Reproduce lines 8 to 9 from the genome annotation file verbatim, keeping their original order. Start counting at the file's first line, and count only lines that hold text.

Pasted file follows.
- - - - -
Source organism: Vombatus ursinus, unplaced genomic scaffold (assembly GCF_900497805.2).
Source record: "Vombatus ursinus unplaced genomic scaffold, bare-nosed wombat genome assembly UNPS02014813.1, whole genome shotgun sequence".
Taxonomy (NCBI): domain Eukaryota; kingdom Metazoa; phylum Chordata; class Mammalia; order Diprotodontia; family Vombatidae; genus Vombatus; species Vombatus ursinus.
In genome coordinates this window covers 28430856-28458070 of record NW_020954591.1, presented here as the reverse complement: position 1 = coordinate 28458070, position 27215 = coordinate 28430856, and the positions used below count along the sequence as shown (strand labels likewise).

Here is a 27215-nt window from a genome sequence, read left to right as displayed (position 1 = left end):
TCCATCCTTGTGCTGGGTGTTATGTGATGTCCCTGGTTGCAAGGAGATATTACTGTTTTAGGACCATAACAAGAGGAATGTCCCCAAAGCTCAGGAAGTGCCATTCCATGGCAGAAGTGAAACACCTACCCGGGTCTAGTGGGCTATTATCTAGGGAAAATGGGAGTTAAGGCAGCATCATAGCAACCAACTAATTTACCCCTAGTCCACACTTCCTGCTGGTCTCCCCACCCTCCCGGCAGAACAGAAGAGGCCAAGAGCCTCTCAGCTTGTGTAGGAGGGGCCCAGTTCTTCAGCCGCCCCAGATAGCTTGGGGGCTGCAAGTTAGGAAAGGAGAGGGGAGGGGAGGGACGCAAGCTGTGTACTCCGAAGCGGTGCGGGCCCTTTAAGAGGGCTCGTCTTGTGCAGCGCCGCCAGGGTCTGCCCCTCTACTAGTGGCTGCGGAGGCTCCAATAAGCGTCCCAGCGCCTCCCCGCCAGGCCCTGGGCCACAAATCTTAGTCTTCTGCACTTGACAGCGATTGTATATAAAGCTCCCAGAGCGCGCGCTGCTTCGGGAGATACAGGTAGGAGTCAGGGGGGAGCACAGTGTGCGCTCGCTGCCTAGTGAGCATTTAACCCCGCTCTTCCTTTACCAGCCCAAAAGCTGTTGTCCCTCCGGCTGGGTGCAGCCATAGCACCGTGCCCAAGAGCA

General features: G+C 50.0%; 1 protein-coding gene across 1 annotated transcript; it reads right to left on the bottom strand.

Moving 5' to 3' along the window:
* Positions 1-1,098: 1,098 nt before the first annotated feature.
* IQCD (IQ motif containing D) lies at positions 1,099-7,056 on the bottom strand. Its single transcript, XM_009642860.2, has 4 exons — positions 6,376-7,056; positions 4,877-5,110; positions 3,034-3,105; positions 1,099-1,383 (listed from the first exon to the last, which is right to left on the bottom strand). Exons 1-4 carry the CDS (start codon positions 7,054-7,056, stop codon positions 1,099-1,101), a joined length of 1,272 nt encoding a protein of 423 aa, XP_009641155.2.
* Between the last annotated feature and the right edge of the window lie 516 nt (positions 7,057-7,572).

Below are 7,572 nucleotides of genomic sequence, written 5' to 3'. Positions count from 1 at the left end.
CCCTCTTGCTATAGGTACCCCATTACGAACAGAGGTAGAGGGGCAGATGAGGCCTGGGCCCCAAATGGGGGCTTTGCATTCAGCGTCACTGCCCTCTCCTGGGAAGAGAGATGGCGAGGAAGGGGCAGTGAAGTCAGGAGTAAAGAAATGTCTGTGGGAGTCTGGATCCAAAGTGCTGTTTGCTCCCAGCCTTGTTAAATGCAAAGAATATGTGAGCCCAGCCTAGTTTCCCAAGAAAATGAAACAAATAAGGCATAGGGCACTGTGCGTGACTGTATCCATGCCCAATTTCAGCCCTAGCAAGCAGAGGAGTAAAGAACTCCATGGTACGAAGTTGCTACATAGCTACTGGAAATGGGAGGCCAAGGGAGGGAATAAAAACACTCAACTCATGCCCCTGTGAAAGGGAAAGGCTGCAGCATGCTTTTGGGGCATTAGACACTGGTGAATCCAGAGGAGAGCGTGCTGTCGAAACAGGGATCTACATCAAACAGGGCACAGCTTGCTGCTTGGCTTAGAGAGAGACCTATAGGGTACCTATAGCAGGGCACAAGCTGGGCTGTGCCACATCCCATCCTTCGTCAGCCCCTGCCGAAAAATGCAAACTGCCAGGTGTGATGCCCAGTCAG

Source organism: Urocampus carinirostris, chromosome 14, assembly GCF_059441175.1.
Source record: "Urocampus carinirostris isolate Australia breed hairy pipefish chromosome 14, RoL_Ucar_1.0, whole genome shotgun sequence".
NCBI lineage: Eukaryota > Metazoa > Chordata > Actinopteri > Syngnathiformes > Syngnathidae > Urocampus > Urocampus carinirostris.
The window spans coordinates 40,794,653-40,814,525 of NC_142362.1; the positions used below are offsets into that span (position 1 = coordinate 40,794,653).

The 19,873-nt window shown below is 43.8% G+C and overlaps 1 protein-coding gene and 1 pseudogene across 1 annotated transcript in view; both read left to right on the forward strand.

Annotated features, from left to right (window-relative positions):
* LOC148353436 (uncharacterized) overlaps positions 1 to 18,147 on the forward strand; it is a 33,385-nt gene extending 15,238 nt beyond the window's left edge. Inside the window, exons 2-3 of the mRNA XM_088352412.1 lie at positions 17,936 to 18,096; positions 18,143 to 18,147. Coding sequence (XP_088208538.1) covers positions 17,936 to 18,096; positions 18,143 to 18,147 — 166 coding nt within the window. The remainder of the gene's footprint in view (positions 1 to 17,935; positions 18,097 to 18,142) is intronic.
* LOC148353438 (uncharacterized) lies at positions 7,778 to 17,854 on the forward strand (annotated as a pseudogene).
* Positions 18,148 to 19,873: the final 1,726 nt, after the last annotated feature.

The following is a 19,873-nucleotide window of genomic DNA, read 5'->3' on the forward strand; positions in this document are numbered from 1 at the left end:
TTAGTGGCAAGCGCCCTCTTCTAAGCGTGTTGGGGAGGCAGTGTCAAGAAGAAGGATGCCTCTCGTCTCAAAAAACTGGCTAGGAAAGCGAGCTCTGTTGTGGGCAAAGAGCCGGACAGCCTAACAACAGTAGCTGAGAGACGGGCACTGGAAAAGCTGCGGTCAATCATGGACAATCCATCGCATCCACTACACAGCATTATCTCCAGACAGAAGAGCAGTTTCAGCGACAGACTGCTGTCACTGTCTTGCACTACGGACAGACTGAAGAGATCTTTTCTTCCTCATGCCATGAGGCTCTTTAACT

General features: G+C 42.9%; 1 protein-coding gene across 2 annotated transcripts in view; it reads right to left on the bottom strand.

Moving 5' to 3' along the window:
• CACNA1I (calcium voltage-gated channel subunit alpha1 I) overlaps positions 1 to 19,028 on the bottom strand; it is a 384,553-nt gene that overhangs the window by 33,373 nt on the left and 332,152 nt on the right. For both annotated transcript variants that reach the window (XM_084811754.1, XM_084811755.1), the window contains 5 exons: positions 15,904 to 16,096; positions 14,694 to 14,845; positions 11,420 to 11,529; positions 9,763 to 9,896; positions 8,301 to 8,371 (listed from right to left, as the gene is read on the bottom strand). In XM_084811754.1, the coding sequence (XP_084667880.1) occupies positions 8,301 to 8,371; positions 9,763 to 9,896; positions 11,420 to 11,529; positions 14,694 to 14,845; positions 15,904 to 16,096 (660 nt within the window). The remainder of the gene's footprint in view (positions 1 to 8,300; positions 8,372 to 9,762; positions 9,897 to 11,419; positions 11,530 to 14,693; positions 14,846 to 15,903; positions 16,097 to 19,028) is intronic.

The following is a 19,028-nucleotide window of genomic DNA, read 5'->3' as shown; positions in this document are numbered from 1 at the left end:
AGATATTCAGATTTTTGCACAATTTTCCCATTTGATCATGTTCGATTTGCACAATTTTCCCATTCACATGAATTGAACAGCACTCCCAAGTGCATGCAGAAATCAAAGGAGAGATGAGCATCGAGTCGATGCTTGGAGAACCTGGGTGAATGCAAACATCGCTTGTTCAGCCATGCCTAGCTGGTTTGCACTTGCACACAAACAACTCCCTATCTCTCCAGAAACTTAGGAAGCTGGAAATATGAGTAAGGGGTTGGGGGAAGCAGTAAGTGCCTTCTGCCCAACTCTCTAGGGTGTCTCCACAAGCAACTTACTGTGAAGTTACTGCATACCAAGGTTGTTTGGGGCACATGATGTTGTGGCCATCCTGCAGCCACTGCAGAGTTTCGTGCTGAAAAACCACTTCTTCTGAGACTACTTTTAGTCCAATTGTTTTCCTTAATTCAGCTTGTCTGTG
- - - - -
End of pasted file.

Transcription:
Moving 5' to 3' along the window:
* Positions 1-1,098: 1,098 nt before the first annotated feature.